The Grand Canyon has its grandeur built into its name. Standing at its dusty rim can feel like you’re overlooking an alien landform, or even a screensaver because wrapping your brain around its immensity requires some mental gymnastics. How many people could you fit in there? Or cars, or elephants?
If you were to visit Miranda, Uranus’ innermost moon, you might feel the same sentiment. That’s because Miranda has canyons of its own — except they’re about 12 times deeper than the Grand Canyon.
It was Voyager 2 that first documented just how captivating the Frankenmoon really is. Scientists had known of Miranda’s existence since the 1940s, but this — this kaleidoscopic terrain! — was a shock. The Voyager missions were the first to explore the far reaches of our solar system, like Jupiter and Saturn (Voyager 1) and Neptune and Uranus (Voyager 2).
Uranus, our toppled friend, has five moons, but Miranda’s has the most dramatic topography: Slapped together are valleys, the tallest cliff in the solar system, and gargantuan shady canyons that may be as deep as 12 miles (20 km). In comparison, the Grand Canyon can reach about a mile deep.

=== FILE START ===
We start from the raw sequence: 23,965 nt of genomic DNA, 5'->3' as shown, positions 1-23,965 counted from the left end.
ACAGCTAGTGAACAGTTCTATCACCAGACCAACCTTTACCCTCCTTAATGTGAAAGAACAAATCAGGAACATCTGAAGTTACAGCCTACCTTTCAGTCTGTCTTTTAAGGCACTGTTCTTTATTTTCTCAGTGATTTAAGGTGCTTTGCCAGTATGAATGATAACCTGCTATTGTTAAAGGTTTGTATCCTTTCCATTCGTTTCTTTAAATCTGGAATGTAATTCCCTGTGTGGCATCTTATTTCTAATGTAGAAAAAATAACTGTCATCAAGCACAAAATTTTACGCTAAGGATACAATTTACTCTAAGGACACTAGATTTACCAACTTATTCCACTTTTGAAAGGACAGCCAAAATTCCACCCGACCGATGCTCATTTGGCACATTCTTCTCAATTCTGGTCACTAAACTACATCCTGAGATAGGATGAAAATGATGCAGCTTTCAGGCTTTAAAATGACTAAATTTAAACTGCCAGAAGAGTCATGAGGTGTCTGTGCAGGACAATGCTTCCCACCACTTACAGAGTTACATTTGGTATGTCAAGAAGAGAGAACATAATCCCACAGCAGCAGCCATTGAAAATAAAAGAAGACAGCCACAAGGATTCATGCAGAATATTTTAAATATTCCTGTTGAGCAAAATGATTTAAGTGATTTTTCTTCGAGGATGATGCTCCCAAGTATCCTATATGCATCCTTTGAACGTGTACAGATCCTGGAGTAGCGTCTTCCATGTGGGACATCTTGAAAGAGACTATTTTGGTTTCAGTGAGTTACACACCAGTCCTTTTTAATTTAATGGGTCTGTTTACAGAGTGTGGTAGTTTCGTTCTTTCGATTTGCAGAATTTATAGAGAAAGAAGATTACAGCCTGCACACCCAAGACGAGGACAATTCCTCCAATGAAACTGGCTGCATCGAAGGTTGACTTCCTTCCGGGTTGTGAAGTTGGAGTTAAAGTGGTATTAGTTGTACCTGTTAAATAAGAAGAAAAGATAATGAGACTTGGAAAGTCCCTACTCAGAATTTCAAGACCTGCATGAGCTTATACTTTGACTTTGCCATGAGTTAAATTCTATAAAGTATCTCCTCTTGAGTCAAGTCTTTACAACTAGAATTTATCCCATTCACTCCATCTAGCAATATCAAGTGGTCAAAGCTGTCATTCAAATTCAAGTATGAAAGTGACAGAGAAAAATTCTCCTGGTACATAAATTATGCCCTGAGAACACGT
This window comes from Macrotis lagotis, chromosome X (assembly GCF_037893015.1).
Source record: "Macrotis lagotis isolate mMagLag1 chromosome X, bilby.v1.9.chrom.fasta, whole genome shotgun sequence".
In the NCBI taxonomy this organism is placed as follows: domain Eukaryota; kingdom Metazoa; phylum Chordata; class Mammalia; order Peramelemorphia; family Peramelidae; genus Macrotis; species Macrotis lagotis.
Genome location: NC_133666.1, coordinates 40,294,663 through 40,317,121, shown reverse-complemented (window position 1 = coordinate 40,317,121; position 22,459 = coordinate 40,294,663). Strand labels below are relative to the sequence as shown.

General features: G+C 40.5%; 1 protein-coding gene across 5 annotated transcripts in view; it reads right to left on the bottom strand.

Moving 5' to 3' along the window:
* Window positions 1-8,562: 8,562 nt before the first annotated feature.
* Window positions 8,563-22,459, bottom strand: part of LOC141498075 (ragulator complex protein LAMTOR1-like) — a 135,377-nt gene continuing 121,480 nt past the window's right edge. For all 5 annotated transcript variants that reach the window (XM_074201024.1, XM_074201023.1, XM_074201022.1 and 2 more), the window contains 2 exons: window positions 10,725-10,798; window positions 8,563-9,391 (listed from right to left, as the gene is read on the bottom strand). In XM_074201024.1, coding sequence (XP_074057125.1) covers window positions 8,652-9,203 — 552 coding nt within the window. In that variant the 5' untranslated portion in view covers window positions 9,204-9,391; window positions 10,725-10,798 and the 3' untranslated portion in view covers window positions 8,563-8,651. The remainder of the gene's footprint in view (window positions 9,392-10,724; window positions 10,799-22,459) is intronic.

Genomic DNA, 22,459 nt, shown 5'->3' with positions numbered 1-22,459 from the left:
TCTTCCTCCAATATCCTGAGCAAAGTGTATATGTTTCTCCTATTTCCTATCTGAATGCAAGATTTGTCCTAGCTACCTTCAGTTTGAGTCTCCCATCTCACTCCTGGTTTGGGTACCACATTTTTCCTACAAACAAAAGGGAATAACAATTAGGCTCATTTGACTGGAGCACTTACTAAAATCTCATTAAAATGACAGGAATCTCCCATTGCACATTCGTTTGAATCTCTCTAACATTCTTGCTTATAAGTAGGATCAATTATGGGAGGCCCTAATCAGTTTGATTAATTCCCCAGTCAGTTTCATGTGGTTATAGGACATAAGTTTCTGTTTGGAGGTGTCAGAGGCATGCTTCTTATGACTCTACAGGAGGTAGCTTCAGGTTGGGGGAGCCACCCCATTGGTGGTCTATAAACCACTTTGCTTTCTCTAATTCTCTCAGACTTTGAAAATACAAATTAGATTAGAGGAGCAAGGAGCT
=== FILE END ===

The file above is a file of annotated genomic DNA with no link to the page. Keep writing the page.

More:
Some parts are young; others are ancient. All are frigid.
Miranda also has coronae, or large polygonal-shaped regions, including a famous chevron, all of which suggest it’s had some tectonic furor. Because it’s one-seventh the size of our moon, its ragged evolution is even more intriguing to scientists.
There are a few theories about how Miranda became a chimerical monster. It may have been violently broken and then reformed. One recent study points to Uranus’ gravitational forces, which can squeeze and stretch Miranda, according to a Space.com report — much like our moon affects Earth’s tides. That convection could have heated up its insides, influencing it resurfacing like Mickey Mouse’s haphazard Fantasia sorcery.
But that’s only half the story. Voyager captured just one side of Miranda, meaning it’s not time to pack up the station wagon and bucket hat quite yet, because there’s still some grandeur left to explore.